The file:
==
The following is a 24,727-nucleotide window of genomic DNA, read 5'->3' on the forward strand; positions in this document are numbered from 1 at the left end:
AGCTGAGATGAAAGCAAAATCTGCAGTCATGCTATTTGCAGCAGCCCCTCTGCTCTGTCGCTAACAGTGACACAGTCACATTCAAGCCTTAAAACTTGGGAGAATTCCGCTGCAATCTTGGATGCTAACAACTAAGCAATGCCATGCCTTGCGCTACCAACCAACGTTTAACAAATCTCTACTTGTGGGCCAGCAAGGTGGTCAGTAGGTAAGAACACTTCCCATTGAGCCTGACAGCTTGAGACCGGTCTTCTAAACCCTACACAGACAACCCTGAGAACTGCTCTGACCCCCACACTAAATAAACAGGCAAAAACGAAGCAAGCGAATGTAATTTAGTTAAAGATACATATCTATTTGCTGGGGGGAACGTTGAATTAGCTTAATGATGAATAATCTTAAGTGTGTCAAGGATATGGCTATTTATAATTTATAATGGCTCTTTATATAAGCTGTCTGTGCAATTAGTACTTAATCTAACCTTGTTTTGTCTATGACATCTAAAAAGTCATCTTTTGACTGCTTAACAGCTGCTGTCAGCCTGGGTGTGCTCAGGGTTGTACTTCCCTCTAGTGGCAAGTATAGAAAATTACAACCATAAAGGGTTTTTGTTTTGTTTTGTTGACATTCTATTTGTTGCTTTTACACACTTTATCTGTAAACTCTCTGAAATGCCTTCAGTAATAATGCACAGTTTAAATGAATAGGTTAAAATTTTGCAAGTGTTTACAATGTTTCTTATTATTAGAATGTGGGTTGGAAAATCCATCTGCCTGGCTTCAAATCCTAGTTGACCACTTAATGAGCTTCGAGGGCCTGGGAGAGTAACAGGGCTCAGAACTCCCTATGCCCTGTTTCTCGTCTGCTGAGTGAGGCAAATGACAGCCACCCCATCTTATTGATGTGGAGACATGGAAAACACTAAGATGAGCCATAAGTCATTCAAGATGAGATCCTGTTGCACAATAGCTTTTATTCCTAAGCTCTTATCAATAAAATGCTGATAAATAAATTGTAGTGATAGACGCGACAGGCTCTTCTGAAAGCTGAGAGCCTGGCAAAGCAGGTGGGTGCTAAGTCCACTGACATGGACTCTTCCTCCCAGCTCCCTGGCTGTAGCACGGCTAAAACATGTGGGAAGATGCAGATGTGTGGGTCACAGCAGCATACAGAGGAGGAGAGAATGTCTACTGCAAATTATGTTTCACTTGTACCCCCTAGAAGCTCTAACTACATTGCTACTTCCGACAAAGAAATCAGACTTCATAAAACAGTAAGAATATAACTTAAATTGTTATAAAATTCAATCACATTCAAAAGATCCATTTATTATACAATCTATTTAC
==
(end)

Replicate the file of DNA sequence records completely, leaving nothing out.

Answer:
The following is a 24,727-nucleotide window of genomic DNA, read 5'->3' on the forward strand; positions in this document are numbered from 1 at the left end:
AGCTGAGATGAAAGCAAAATCTGCAGTCATGCTATTTGCAGCAGCCCCTCTGCTCTGTCGCTAACAGTGACACAGTCACATTCAAGCCTTAAAACTTGGGAGAATTCCGCTGCAATCTTGGATGCTAACAACTAAGCAATGCCATGCCTTGCGCTACCAACCAACGTTTAACAAATCTCTACTTGTGGGCCAGCAAGGTGGTCAGTAGGTAAGAACACTTCCCATTGAGCCTGACAGCTTGAGACCGGTCTTCTAAACCCTACACAGACAACCCTGAGAACTGCTCTGACCCCCACACTAAATAAACAGGCAAAAACGAAGCAAGCGAATGTAATTTAGTTAAAGATACATATCTATTTGCTGGGGGGAACGTTGAATTAGCTTAATGATGAATAATCTTAAGTGTGTCAAGGATATGGCTATTTATAATTTATAATGGCTCTTTATATAAGCTGTCTGTGCAATTAGTACTTAATCTAACCTTGTTTTGTCTATGACATCTAAAAAGTCATCTTTTGACTGCTTAACAGCTGCTGTCAGCCTGGGTGTGCTCAGGGTTGTACTTCCCTCTAGTGGCAAGTATAGAAAATTACAACCATAAAGGGTTTTTGTTTTGTTTTGTTGACATTCTATTTGTTGCTTTTACACACTTTATCTGTAAACTCTCTGAAATGCCTTCAGTAATAATGCACAGTTTAAATGAATAGGTTAAAATTTTGCAAGTGTTTACAATGTTTCTTATTATTAGAATGTGGGTTGGAAAATCCATCTGCCTGGCTTCAAATCCTAGTTGACCACTTAATGAGCTTCGAGGGCCTGGGAGAGTAACAGGGCTCAGAACTCCCTATGCCCTGTTTCTCGTCTGCTGAGTGAGGCAAATGACAGCCACCCCATCTTATTGATGTGGAGACATGGAAAACACTAAGATGAGCCATAAGTCATTCAAGATGAGATCCTGTTGCACAATAGCTTTTATTCCTAAGCTCTTATCAATAAAATGCTGATAAATAAATTGTAGTGATAGACGCGACAGGCTCTTCTGAAAGCTGAGAGCCTGGCAAAGCAGGTGGGTGCTAAGTCCACTGACATGGACTCTTCCTCCCAGCTCCCTGGCTGTAGCACGGCTAAAACATGTGGGAAGATGCAGATGTGTGGGTCACAGCAGCATACAGAGGAGGAGAGAATGTCTACTGCAAATTATGTTTCACTTGTACCCCCTAGAAGCTCTAACTACATTGCTACTTCCGACAAAGAAATCAGACTTCATAAAACAGTAAGAATATAACTTAAATTGTTATAAAATTCAATCACATTCAAAAGATCCATTTATTATACAATCTATTTAC